One way I made the lifers cranky was with the music I played, the books and magazines that I prominently displayed on my book shelf….and one album cover that they hated. I bought “Shelter People” at the PX as soon as it was released in May of ’71….and the album was on display on my book shelf often.

I’ll always remember one conversation I had with one particularly repulsive E-7. Summary: he interrupted my reading as I lay on my bunk to tell me that he hated “having to look at that hippy” and that he wanted me to get it off my book shelf.

He wasn’t happy when I just smiled and said “i’m a stranger in a strange land here sarge…and a hard rain is gonna fall” leaned over and cranked the volume of the music up a notch and went back to reading my copy of Rolling Stone.

The album stayed put. He walked away grumbling: “what the fuck? god damned draftees!”

I laughed. And laughed. And laughed.

R.I.P. Leon Russell. Thanks for helping make my life at Ft. Bragg tolerable. And thanks for making the planet a better place for millions and millions.

What I learned in the Army…

I was drafted into the Army 2 days after I turned 22. I was discharged 1 year, 6 months and 6 days later. Thanks to Tricky Dick’s Vietnamization military draw down, “early outs” were the norm…and the lifers definitely wanted people like me gone.

The copy of Robert Sherrill’s “Military justice is to justice as military music is to music” that I prominently displayed at the head of my bed in the barracks might have had something to do with it. Or maybe it was the fact that Senator Stuart Syminton and Senator Ted Kennedy each contacted my commanding officer in response to letters I sent to DC. Maybe it was because I had the song that’s at the end of this piece “on repeat”…playing it morning, noon and night.  (And playing it LOUD!)

The Army is not too happy about squeaky wheels…and man-o-man, looking back at it, was I ever a squeaky Spec 4!

Apparently the 1/6/6 time commitment was magical as far as being entitled to full VA benefits. (Which are still hopelessly inadequate, especially after Iraq and Afghanistan…) I took full advantage of the GI Bill during my extended time in college after the service…i was on a campus in either Missouri or Oregon for 6 of the next 10 years after my discharge. (I LOVED college….)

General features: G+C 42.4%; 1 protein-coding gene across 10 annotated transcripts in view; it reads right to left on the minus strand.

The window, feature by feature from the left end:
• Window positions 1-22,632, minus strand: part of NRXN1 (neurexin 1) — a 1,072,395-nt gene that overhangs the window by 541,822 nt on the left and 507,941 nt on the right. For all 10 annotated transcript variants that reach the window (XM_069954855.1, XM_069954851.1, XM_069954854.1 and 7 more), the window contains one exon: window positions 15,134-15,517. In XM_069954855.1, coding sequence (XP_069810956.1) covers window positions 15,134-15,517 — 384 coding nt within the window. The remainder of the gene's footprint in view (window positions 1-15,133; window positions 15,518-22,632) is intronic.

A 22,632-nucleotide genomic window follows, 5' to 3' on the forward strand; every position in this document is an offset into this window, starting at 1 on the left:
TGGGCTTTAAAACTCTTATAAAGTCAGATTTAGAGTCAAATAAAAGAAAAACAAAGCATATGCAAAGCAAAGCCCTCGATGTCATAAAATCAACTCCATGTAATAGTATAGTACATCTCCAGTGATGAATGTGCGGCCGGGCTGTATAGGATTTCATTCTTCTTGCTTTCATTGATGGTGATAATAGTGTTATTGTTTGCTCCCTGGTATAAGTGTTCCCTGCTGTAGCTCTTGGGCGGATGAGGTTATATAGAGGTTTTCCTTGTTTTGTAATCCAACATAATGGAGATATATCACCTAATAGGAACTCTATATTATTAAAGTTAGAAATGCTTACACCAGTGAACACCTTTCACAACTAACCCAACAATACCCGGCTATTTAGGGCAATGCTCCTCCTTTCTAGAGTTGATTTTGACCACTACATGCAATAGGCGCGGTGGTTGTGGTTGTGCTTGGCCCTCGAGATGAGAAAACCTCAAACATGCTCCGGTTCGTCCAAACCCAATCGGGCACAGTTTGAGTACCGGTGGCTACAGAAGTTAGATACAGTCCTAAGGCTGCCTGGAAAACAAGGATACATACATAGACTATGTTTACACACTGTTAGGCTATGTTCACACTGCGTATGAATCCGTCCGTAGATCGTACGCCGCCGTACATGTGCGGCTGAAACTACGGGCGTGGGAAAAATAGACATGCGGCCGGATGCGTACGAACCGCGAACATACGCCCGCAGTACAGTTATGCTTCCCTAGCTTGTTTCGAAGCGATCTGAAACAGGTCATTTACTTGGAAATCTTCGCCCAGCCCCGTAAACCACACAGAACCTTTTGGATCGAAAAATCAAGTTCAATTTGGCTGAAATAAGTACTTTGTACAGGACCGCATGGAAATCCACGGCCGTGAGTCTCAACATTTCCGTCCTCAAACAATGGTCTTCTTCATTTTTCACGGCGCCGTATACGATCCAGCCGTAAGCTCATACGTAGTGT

While I wouldn’t do it all over again if it was my choice, I don’t regret my military experience in the least. In fact, I’d support required public service for every citizen….there are lots of ways that people could serve their country without being in the military. (Note: for most elected officials these days I don’t consider what they do “public service.” More accurate for far too many would be to call it “disservice”!!)
My time in service was beneficial in several ways:
I grew up. (although 40+ years later, i’m still not all that “mature”…);
I got in good physical shape;
I got very lucky and never went to Vietnam;
I sobered up and dried out. (I was drinking entirely too much before I was drafted…);

And I learned some things.

What did I learn in the Army?

1. Clean as you go.

2. Do it once and do it right and you won’t have to do it twice.

Those are the two most important things that I learned while wearing an OG-107 uniform. That’s it. 2 platitudes. 2 simple phrases.

But don’t get me wrong. Those are both BIG deals. Really. I probably don’t go 48 hours without thinking of one or both of them…and maybe even saying one of the phrases out loud….but usually just to myself.

Oh, I did learn some other stuff.

3. Wear sunscreen…lather up. Especially at the beach. (“Breaking starch” when you’re blistered from a weekend at Myrtle Beach is VERY unpleasant!)

4. Marijuana is not a gateway drug. If there were more potheads and less alcoholics, the planet would be a much nicer place.

5. This is my rifle, this is my gun. This is for shooting, this is for fun. (I also learned the definition of a buddy…)

5a. Have lots of fun.

5b. Listen to lots of music.

(Some people might look at the 5’s as “sex, drugs and rock&roll. Just sayin’)

6. I learned a lot about myself. (The learning continues…)

All the lessons from my Army days have people and/or stories attached to them.

Maybe someday I’ll tell some of ’em.